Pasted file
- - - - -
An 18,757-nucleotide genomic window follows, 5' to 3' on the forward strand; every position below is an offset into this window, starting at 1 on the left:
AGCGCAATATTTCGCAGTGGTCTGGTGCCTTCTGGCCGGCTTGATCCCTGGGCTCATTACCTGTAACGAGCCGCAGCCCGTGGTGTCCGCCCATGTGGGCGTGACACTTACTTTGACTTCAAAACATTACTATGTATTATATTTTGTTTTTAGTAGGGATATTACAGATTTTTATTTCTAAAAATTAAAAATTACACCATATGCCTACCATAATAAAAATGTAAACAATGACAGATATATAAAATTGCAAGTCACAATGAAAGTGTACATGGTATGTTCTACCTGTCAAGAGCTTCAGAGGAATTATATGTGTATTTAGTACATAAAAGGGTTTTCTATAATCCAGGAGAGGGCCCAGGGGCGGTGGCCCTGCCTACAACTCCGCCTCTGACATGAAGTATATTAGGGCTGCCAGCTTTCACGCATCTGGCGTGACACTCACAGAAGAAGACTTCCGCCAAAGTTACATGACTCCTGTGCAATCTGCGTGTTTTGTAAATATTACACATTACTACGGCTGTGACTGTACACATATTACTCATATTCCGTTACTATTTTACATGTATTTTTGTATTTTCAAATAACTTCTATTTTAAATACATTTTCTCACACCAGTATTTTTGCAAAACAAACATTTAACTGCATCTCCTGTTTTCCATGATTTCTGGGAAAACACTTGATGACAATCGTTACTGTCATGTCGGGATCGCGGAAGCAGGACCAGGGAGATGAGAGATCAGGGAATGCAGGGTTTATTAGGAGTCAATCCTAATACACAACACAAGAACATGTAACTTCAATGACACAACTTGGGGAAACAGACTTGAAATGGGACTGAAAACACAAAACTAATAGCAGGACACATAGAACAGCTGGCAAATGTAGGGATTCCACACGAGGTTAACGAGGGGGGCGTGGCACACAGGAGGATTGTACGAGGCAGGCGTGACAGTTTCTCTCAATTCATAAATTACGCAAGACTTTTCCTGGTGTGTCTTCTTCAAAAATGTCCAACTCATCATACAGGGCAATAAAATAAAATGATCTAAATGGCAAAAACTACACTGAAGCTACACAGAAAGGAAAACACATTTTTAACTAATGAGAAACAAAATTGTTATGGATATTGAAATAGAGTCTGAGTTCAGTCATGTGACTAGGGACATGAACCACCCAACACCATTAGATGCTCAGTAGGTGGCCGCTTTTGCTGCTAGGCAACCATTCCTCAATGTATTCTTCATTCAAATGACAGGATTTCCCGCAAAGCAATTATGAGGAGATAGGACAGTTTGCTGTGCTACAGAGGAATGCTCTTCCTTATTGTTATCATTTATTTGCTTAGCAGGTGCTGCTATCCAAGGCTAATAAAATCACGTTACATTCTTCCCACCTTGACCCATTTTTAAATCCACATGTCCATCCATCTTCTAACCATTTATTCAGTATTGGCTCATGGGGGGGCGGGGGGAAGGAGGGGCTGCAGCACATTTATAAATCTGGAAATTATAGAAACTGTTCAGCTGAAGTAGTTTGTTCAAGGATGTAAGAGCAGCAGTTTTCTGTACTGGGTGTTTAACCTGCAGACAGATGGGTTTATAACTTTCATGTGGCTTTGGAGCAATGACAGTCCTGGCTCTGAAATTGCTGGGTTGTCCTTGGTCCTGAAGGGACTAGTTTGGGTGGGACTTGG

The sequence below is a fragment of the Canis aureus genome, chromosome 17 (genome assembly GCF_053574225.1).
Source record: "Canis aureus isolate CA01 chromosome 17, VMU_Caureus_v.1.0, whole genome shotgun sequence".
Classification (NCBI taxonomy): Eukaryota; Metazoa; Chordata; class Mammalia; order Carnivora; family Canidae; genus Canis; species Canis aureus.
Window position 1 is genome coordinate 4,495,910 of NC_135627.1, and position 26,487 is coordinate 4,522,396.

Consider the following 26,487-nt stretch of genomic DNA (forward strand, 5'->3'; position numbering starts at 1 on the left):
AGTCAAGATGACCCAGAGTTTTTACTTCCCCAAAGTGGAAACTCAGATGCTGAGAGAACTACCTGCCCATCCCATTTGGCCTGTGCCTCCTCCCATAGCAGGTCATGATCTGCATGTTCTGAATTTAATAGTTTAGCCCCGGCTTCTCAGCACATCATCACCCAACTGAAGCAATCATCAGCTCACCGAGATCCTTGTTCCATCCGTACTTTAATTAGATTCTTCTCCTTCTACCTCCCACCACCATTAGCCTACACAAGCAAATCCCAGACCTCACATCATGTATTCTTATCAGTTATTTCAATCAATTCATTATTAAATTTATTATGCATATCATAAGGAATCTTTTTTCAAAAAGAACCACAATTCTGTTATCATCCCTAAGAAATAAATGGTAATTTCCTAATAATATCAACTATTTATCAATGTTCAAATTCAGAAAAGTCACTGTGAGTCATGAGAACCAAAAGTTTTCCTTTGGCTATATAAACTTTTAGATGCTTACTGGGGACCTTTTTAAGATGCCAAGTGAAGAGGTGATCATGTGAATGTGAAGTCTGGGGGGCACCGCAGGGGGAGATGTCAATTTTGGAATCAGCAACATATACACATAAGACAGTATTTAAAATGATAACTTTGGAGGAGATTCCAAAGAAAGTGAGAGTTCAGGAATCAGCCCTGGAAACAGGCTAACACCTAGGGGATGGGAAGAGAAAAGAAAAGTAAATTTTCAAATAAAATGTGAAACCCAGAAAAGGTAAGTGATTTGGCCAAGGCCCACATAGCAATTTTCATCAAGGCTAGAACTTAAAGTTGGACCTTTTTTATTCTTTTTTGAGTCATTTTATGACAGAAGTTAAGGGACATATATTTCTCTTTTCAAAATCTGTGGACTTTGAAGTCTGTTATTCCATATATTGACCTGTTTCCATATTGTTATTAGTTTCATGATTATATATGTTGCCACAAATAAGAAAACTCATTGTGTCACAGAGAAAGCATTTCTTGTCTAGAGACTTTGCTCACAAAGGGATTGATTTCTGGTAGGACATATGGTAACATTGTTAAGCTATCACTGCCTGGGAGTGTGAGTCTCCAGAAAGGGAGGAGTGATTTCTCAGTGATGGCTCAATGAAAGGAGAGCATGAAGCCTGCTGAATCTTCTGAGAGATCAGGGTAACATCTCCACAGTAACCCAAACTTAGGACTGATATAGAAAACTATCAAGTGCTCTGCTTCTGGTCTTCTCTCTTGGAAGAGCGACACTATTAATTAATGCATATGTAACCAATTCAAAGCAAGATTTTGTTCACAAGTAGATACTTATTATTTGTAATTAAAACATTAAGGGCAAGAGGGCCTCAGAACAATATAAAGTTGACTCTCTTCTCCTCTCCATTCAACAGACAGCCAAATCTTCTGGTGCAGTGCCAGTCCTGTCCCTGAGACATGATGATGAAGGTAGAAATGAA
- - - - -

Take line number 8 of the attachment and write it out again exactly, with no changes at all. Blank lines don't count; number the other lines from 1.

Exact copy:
AGTCAAGATGACCCAGAGTTTTTACTTCCCCAAAGTGGAAACTCAGATGCTGAGAGAACTACCTGCCCATCCCATTTGGCCTGTGCCTCCTCCCATAGCAGGTCATGATCTGCATGTTCTGAATTTAATAGTTTAGCCCCGGCTTCTCAGCACATCATCACCCAACTGAAGCAATCATCAGCTCACCGAGATCCTTGTTCCATCCGTACTTTAATTAGATTCTTCTCCTTCTACCTCCCACCACCATTAGCCTACACAAGCAAATCCCAGACCTCACATCATGTATTCTTATCAGTTATTTCAATCAATTCATTATTAAATTTATTATGCATATCATAAGGAATCTTTTTTCAAAAAGAACCACAATTCTGTTATCATCCCTAAGAAATAAATGGTAATTTCCTAATAATATCAACTATTTATCAATGTTCAAATTCAGAAAAGTCACTGTGAGTCATGAGAACCAAAAGTTTTCCTTTGGCTATATAAACTTTTAGATGCTTACTGGGGACCTTTTTAAGATGCCAAGTGAAGAGGTGATCATGTGAATGTGAAGTCTGGGGGGCACCGCAGGGGGAGATGTCAATTTTGGAATCAGCAACATATACACATAAGACAGTATTTAAAATGATAACTTTGGAGGAGATTCCAAAGAAAGTGAGAGTTCAGGAATCAGCCCTGGAAACAGGCTAACACCTAGGGGATGGGAAGAGAAAAGAAAAGTAAATTTTCAAATAAAATGTGAAACCCAGAAAAGGTAAGTGATTTGGCCAAGGCCCACATAGCAATTTTCATCAAGGCTAGAACTTAAAGTTGGACCTTTTTTATTCTTTTTTGAGTCATTTTATGACAGAAGTTAAGGGACATATATTTCTCTTTTCAAAATCTGTGGACTTTGAAGTCTGTTATTCCATATATTGACCTGTTTCCATATTGTTATTAGTTTCATGATTATATATGTTGCCACAAATAAGAAAACTCATTGTGTCACAGAGAAAGCATTTCTTGTCTAGAGACTTTGCTCACAAAGGGATTGATTTCTGGTAGGACATATGGTAACATTGTTAAGCTATCACTGCCTGGGAGTGTGAGTCTCCAGAAAGGGAGGAGTGATTTCTCAGTGATGGCTCAATGAAAGGAGAGCATGAAGCCTGCTGAATCTTCTGAGAGATCAGGGTAACATCTCCACAGTAACCCAAACTTAGGACTGATATAGAAAACTATCAAGTGCTCTGCTTCTGGTCTTCTCTCTTGGAAGAGCGACACTATTAATTAATGCATATGTAACCAATTCAAAGCAAGATTTTGTTCACAAGTAGATACTTATTATTTGTAATTAAAACATTAAGGGCAAGAGGGCCTCAGAACAATATAAAGTTGACTCTCTTCTCCTCTCCATTCAACAGACAGCCAAATCTTCTGGTGCAGTGCCAGTCCTGTCCCTGAGACATGATGATGAAGGTAGAAATGAA